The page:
Overcoming language, cultural barriers in health care

Dr. Jennifer Powell

By Jennifer Powell, D.O.
Family Medicine in Malden, MA


Patients need to feel comfortable talking openly about their health for doctors to provide care that gets to the root of the problem.  However, that requires a lot of trust.  We have to show patients that we really want to get to know them. That means understanding their background, including the culture and family they grew up in and the language they speak.

My parents are from Taiwan. I grew up speaking Mandarin Chinese at home in New Jersey. I even went to Chinese schools on the weekends to better learn the language. I used those skills during summers, when I traveled to Taiwan to stay with my father as he practiced medicine. I think that time in my father’s practice planted the seeds for my own future in medicine. You could say he was the first doctor I shadowed.

Jennifer Powell treats patients in the Asian-American community in Malden, MA

I never thought my experiences during childhood would draw me to a particular group of patients in the future. But when it came time for me to choose where I wanted to provide care, I saw a unique opportunity to treat the Asian-American community at Hallmark Health Medical Associates in Malden, Mass.

Malden’s Asian-American community

An increasing number of Asian-Americans are calling Malden home. In 1990, people of Asian heritage made up about 5 percent of the city’s population. Malden’s population now is about 20 percent Asian, and half of those people are Chinese.

In addition, many of these people are first-generation immigrants. In 2014, about 42 percent of Malden’s residents were born outside the U.S. With so many people coming from countries that speak languages other than English, our city, and its health care providers, face a big challenge.

If you can’t explain your health concerns to your doctor, it could mean you won’t get the treatment you need. Speaking English and Mandarin helps me connect with my patients. But language isn’t the only barrier we may face caring for patients.

Why culture makes a difference in care

Cultural differences can cause misunderstandings between patients and doctors. Realizing how culture can influence a person’s perceptions of health and medicine can really make a difference in understanding a person’s medical needs and how to communicate with them.

Here’s an example. In traditional Chinese medicine, treatment often includes various body and mind exercises alongside herbal medicine. It’s based on the belief that to improve one’s overall health, you need to address the root cause of an issue, not just the symptoms. When the body is healthy, all of its parts work in harmony.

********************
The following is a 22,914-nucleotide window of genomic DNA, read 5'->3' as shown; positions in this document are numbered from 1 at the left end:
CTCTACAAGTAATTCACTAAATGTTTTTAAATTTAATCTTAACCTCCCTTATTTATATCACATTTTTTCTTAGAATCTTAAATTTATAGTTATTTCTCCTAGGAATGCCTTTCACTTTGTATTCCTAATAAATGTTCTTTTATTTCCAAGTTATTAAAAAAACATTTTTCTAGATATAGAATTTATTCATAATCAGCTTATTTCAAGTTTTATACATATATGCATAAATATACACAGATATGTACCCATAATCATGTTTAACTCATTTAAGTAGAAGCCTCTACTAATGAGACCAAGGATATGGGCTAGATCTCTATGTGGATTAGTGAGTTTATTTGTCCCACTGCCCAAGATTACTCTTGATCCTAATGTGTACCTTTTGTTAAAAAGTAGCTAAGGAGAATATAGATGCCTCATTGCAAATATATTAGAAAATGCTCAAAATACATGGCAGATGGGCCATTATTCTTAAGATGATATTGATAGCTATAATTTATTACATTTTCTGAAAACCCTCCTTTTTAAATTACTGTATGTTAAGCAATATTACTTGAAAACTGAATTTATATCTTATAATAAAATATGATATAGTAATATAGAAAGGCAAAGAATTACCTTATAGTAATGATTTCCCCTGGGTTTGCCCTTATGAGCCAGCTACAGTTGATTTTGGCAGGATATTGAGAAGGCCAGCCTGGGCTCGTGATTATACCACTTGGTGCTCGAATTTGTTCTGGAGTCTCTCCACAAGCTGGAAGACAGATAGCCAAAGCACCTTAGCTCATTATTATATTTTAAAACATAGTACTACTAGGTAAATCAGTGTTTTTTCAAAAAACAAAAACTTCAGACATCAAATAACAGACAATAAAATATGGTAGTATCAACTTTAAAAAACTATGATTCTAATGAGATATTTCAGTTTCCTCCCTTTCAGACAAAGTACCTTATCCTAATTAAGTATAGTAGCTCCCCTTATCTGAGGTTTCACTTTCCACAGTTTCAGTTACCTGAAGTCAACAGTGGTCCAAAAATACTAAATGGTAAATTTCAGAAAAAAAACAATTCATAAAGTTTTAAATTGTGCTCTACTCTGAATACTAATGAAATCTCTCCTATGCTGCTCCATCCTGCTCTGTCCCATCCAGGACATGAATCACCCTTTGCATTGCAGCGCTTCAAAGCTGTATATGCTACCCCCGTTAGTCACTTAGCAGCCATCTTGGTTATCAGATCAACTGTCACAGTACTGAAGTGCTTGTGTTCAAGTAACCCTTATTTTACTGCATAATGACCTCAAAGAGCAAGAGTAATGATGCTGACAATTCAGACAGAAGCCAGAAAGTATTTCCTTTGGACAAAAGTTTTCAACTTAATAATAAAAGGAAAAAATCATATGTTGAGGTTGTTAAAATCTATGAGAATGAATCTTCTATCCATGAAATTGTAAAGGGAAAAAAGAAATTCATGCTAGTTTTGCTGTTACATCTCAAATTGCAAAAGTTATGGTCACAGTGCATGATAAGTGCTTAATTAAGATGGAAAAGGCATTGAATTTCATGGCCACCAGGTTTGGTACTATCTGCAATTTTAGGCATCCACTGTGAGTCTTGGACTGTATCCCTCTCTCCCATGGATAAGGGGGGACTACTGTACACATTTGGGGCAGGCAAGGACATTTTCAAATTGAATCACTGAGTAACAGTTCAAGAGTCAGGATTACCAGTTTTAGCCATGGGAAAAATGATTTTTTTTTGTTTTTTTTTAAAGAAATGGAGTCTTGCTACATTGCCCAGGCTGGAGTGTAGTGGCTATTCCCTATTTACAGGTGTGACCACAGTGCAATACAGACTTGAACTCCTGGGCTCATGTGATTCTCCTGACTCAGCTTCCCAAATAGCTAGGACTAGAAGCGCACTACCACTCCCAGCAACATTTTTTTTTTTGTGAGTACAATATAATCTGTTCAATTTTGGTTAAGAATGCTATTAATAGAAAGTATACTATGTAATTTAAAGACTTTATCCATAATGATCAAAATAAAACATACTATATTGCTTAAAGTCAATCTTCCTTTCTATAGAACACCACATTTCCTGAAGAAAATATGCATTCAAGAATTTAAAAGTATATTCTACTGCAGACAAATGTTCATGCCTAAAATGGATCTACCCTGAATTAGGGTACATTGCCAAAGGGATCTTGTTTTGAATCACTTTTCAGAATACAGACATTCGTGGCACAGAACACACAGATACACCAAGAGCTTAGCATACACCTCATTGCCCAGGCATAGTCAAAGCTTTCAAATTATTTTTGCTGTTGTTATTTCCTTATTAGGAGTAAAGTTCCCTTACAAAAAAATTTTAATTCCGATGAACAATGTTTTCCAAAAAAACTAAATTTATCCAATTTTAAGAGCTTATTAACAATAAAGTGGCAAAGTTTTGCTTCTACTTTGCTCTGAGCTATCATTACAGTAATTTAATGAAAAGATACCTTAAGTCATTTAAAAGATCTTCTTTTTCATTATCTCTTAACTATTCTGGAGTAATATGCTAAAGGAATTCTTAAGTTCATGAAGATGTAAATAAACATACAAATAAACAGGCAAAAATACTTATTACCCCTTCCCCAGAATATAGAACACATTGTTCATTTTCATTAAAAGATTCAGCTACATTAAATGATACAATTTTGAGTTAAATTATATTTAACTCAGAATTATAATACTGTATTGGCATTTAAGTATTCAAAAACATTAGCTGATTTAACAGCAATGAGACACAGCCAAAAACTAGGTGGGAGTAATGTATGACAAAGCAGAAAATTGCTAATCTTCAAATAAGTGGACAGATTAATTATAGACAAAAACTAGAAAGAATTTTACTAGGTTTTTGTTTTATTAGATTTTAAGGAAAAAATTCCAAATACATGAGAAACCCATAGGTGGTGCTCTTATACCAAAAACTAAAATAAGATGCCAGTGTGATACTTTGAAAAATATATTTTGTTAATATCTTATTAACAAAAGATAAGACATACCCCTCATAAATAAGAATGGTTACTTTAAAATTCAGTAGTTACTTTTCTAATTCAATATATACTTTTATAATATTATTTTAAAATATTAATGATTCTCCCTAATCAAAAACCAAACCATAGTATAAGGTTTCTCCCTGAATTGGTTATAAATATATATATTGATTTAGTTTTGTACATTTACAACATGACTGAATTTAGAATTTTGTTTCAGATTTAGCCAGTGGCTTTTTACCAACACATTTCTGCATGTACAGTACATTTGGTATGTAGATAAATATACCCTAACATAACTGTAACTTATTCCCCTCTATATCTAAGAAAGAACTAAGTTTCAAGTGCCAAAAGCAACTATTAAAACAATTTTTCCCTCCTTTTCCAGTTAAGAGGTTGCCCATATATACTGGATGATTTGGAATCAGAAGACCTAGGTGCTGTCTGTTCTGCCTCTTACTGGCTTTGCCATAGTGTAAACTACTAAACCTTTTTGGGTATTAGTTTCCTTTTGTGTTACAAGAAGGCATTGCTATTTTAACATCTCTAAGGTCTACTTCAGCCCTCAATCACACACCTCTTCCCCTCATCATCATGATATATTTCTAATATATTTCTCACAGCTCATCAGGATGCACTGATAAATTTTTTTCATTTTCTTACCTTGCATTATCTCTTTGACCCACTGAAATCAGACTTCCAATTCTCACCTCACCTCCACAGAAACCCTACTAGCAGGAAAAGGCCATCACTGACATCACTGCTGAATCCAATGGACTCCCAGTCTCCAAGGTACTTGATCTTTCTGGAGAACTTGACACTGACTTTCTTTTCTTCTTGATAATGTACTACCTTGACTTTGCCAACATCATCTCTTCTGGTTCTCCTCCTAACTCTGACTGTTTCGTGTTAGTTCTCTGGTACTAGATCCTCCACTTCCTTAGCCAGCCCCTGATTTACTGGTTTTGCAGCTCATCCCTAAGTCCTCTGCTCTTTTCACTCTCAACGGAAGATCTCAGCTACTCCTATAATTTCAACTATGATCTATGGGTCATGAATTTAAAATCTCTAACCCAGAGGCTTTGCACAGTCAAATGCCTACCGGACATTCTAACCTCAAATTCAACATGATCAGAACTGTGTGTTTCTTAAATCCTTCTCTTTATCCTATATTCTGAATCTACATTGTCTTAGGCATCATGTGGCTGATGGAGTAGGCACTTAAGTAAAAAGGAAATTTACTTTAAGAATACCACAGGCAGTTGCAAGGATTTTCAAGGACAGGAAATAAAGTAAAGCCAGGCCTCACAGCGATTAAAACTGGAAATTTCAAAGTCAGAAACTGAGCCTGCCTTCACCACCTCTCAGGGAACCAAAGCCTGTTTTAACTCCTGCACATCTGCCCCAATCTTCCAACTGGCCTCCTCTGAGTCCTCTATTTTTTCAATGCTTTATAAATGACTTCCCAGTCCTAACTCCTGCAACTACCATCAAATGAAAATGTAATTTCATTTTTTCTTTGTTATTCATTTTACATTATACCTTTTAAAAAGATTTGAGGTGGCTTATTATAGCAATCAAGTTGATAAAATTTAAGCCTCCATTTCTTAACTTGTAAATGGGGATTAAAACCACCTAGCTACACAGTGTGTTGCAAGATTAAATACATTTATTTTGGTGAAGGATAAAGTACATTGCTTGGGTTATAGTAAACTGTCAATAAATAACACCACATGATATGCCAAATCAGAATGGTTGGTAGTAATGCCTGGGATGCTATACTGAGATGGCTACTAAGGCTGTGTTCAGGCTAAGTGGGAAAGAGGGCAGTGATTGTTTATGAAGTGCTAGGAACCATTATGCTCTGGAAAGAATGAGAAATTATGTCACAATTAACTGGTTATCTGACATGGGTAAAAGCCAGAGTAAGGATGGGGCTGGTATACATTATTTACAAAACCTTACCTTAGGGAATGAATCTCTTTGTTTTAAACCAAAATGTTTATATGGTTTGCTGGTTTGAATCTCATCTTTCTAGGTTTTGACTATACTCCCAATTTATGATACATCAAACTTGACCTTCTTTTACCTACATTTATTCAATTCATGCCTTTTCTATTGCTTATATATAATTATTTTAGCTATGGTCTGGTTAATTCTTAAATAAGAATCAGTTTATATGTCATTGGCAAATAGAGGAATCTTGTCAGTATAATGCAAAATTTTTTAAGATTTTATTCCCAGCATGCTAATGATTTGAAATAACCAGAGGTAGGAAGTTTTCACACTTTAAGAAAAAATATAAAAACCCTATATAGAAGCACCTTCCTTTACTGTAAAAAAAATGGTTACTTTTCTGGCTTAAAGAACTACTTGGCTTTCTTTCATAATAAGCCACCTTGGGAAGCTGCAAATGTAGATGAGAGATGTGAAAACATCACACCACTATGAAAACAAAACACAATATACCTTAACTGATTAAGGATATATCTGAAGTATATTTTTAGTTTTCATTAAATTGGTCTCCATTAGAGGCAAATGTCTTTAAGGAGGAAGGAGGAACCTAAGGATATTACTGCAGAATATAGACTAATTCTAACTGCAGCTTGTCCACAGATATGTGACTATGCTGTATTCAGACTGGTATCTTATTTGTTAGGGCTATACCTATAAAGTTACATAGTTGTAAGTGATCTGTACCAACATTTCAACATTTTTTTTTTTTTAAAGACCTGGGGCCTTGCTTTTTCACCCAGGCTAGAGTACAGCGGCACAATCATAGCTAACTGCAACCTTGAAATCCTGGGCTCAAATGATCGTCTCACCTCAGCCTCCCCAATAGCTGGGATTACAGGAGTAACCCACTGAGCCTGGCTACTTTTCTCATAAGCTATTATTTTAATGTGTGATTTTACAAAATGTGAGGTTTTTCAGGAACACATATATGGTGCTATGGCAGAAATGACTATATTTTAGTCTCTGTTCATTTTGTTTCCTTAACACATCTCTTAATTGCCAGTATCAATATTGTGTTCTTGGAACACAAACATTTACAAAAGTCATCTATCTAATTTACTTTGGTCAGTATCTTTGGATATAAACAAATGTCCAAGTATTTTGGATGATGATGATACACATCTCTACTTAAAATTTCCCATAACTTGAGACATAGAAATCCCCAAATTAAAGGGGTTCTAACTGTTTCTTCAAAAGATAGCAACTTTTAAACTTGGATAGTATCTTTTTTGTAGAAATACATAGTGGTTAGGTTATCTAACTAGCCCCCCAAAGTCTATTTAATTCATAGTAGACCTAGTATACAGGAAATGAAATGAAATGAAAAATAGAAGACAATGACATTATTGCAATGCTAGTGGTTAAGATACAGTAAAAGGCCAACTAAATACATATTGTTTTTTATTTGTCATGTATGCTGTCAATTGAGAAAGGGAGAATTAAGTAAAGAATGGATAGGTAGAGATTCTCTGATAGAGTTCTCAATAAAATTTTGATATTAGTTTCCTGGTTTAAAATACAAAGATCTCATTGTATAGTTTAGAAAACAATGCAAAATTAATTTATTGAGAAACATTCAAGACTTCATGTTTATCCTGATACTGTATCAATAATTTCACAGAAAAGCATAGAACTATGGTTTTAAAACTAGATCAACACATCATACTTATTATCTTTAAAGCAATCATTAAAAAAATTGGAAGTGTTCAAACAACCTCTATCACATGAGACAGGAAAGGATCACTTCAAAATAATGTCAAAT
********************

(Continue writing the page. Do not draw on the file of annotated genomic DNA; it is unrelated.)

This philosophy is similar to osteopathic manipulative medicine, a growing field in the U.S. that combines hands-on treatment and diagnosis with in-depth knowledge of the body’s interconnected system of nerves, muscles, and bones. As a doctor of osteopathic medicine, I help my patients heal themselves by taking a holistic approach to treatment, promoting the health of the body and mind. I find this approach especially resonates with patients who are accustomed to Eastern medicine.

Another big difference between the West and East is how the family plays a part in each member’s individual health. In the U.S., health is a private issue that is closely guarded, sometimes even from friends and family. That’s not the case in China. When I visited my dad’s practice in Taiwan, I see spouses going to the doctor with their husband or wife.

In Chinese culture, there’s a strong communal aspect to health. Three generations often live in the same household. Health is openly discussed. This can have a big impact in how I treat people. A mother may come in stressed about her son’s health and her mother’s health, but meanwhile she is neglecting her own health!

It’s important for me to be accessible and provide treatment for everyone’s needs, whether they are a child, parent, or grandparent. I want to do everything I can to make my patients feel comfortable and promote their health. In Malden, that means speaking my patients’ language and understanding their culture.

You can schedule an appointment at Hallmark Health Medical Associates by calling us at (781) 321-3422.

Tags: asian, Doctor of Osteopathic Medicine, family health, family medicine, malden, Osteopathic Manipulative Medicine

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